What do you do at MAi?
“My roles are to identify and develop new business opportunities, as well as cultivate long-term relationships with our existing clients.”
What are some questions new clients will ask you often?
“For them, it’s understanding who we are, what we do in terms of research, and why we are different. They want to know why they should do business with us.”
How is MAi different from a research standpoint?
“My first response is always the smart, talented people who work here. But If I dig a little deeper, it’s really that we are incredibly creative. The idea of custom research is something MAi embodies.
“When a client has a particularly challenging business question, and they don’t know what to do, they come to us, and we help them come up with a creative solution. Rob Pascale, our President, is particularly good at this.
“We’re so willing to be nimble, creative, and flexible… something not all big research companies are willing or able to do.”
You provide insights and the answers to the business questions, instead of just a pile of data. How do you make that happen?
“In the past, the idea was to provide as much data as possible, produce a 150-page comprehensive deck, and give the client all the numbers to prove the value of the research. But that’s not what the client wants anymore. Rather, they want a story and the numbers to support it. It’s our job now to take the time to write the “short letter”, make it visual and actionable, and provide the relevant data behind it.
Do you manage your accounts throughout the whole research project?
“I’m involved with the initial discussions, identifying the best approach to their business question, pricing the study, designing the study, figuring out the timing, and then ideally, I bring it to our project team and they move it through field to report production.
“Along the way my job is to keep touchpoints with the client. Even after I hand the job off to the project team, I’m still very involved in moving it through the shop. I want to make sure I know what’s going on with the business, and what’s going on with the research and look for more opportunities to step in and ensure we are meeting and exceeding the client’s expectations (now and down the road).
“If a client comes on board and they’re used to seeing me, I want them to know that I’m still involved and I’m still available to them, so they have consistency through the project.”
What makes a client/supplier relationship work?
“I think there are always tried-and-true ways to make a relationship work like getting to know them on a personal level, understanding their business, and demonstrating a genuine passion for their success.
“Beyond these basics, we talk a lot internally about figuring out how to make their lives easier. Our clients have so much going on. What do they need to make their job easier and make them look smarter? Ideally, we want to be seen as an extension of their team; a partner who is ready with the numbers, the story, and the insights they need to have in hand to make their critical business decision.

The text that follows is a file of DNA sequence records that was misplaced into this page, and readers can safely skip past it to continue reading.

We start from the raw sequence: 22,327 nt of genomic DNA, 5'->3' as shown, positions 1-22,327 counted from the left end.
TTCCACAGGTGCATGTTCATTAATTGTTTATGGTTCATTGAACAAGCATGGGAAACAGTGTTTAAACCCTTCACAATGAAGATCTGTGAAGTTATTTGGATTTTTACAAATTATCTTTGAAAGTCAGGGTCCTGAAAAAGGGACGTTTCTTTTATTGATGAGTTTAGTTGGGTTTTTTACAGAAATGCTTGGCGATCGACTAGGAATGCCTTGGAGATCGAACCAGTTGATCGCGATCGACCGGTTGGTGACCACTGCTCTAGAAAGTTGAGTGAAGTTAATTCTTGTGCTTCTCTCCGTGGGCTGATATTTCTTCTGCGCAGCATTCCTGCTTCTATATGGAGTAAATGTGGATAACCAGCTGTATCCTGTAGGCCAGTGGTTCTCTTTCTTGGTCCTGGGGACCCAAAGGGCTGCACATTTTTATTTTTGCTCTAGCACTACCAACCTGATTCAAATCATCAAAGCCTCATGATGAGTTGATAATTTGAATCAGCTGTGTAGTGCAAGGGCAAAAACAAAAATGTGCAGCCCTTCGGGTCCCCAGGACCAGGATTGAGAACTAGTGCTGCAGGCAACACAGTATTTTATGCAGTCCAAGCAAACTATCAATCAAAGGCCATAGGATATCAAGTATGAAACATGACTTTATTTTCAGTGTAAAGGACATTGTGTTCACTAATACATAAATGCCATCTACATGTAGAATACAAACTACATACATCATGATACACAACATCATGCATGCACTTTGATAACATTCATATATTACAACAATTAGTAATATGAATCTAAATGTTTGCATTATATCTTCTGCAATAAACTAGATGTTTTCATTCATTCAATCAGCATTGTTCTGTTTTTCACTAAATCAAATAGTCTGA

“Building a trusting, long-term relationship is also being able to admit when we make a mistake. It doesn’t happen often, but I think demonstrating that we will acknowledge the mistake and figure out how to make it better speaks volumes to our credibility and trust. Clients can feel good about the data and know that we are always looking out for what is best for them.
When you provide the research what tells you that it was a success?
“The ultimate measure of success is when I see the research we’ve done actually hit the market. I’ll see a package we tested hit the shelves, an ad that we screened on TV, or a new product launching on Instagram or in a magazine. I’ll stop and point it out to my boys. Seeing it come to life, is like checking the box, we nailed it.
“Another way I measure our success is when we are presenting the research to the whole team including sales, marketing, CEOs, and CFOs. They tend to be harsher judges of the research. I think you can tell if the research is a success by watching their reactions to your presentation. Are they asking questions and taking it in? What kinds of questions are they asking? That is key. When they start asking questions about what kind of action can be taken, I think “okay they get it. They’re going to do something with our research.”
How do you turn someone on to the results of the research when they don’t seem to be invested in it”
“I’d ask them some questions. Probe into their concerns, and then try to provide information in a way so they can understand what we’re saying or find out what they’re not understanding. So much of it is communication. We have such a rich data set that if the question is there and it’s not being answered in what we provided, most of the time it’s somewhere in the data. We can provide that information in an actionable and digestible way.
“In many cases, we as researchers are challenged to present complex topics. Being “smart” is being able to convey a very complex topic in a very digestible way. If it’s done right, it demonstrates you know your research and your audience.”
What do you do to blow off steam?
“I have a couple of geeky habits. I’m a huge crossword puzzle fan and an avid historical fiction reader. Thank goodness I have two teenage sons who try to keep me cool. Football and bench pressing are the hot topics in my house. I also try to go to Pilates, hot yoga, or Orange Theory at least 5 times a week to keep my head clear and manage stress.”
Kristen is an integral member of the team at MAi. She is not only a team member for MAi Research but she is a partner to all of the clients with whom she works. To get in touch with Kristen, go to our homepage and enter your information there.